The Korean writing system, created by King Sejong the Great with a little help of Confucian scholars. Easy to learn and fun to use. Hangul words are arranged in syllables, thus "hello" would be written like this:

he l
l o

Cool, eh?
Hangul is a Korean script created by King Sejong which is celebrated every year with a holiday. It replaced Chinese ideograms which only highly-trained Confucian scholars could learn.

Hangul is one of the most scientific alphabets; the shape of each symbol indicates the position of the lips and tongue used to form the sound.

Recently the most popular Hangul word processor was nearly pulled from the market due to a Microsoft market manipulation.

Legend has it that after King Sejong had invented the Hangul he wanted to find a way to implement it. After some thought, the king when out a night and drew the Hangul on some large leaves in honey. Overnight, ants ate away at the parts covered in honey, leaving the symbols of the Hangul written in the leaves. In the morning, King Sejong took the leaves to the kingdom's religious leaders who declared them to be a sign from heaven.

한 글
han gul

As always, you'll need to install Korean fonts and have a Unicode-capable browser

Hangul is the Korean alphabet. It was devised by King Sejong sometime around 1446, when he realized that Chinese was simply too complex for the average joe to learn. Its brilliance is only apparent when you study Korean: it's 100% phonetic (*) , the characters themselves are simple to write. Indeed, one of the initial criticisms of Hangul (1) was that it was too simple to learn - REAL men learned Chinese ideograms. For this reason, widespread use of Hangul did not come about until the 20th century, as a result of national pride.

Hangul is, as another noder put it, easy to learn, given the proper attitude. The first step is to execute that anal-retentive English teacher that lives in your forebrain as Korean is nothing like English. If you want to learn Korean, the first step is to throw out any English grammar you've learned.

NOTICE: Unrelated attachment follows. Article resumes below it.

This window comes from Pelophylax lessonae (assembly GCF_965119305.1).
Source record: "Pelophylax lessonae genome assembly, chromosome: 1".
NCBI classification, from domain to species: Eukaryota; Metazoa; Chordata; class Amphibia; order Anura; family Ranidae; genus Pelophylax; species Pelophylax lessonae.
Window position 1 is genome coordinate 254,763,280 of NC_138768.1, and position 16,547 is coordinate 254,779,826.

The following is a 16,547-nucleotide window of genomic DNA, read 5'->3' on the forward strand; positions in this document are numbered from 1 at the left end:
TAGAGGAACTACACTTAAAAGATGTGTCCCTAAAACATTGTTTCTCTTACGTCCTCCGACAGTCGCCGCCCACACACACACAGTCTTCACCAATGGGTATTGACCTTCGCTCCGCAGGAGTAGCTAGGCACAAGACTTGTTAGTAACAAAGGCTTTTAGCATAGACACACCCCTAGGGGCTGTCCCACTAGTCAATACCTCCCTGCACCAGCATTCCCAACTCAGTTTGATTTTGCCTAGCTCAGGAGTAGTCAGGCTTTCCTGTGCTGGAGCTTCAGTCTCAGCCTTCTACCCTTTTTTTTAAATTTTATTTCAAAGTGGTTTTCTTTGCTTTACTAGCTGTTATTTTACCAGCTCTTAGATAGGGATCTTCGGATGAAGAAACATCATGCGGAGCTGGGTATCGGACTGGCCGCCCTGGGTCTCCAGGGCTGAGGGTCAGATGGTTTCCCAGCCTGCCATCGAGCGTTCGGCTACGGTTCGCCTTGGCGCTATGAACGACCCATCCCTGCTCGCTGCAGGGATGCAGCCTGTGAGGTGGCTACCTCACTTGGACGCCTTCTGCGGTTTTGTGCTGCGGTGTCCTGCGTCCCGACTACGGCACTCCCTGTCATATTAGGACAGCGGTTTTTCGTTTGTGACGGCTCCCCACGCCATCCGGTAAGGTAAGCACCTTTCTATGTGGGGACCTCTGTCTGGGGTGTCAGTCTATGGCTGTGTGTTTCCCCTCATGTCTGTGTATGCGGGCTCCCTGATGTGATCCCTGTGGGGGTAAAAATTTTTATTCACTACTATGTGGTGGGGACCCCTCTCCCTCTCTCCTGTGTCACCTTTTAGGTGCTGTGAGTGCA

The second step is to remember, you are learning an alphabet; by themselves, these are not individual words or any of that crazy Japanese stuff

The third step is to practice writing hangul. Remember, hangul is phonetic, which means that you can approximate English words fairly easily.

Ready? Good

Hangul is written by clustering letters to form syllables. It's read from left to right, just like English, and each syllable cluster is read left to right, top to bottom.


g/k (depending on where it appears in the syllable)
as in: kite, c



If it starts a word, it's 't' as in 'toy'. 
If it ends a word, it's 't' as in hot' 
Otherwise, it's 'd' as in 'dog'


'r' as in 'run'. 
If it ends a word, it's 'l' as in 'Balrog'


pool, bay, lap

ㄸ d as in 'dog' ㅃ b as in 'bird' ㅅ s as in 'show' if it begins a word. If it ends a word, 't' as in 'hot' ㅆ s as in 'sang'. If it ends a word, 't' as in 'hot' ㅇ This one's weird; it's used as a 'placeholder' consonant for words that begin with a vowel. If it ends a word, though, it's 'ng' as in 'sing' ㅈ ch as in 'chip' ㅉ harder 'ch' as in 'jihad' ㅋ k as in 'khaki' ㅌ t as in 'toss' ㅍ p as in 'pit' ㅎ h 'hand' 'hi' etc. Vowels ㅏ a 'mah' 'yah' etc. etc. ㅓ uh 'gun' ㅗ o 'roll' 'mold' ㅜ u 'moon' ㅡ eu To make this sound, punch yourself in the gut. (to get an idea of what it sounds like, of course) ㅣ i 'reek' ㅔ e 'yes'

There are more vowels, of course, but they are combinations of these base vowels. In the interest of keeping this writeup simple, I will omit these vowels and suggest you go to the link below. As I am no 선생, the below link will teach you far better than I can.

행운을 빕니다!

* as far as I know


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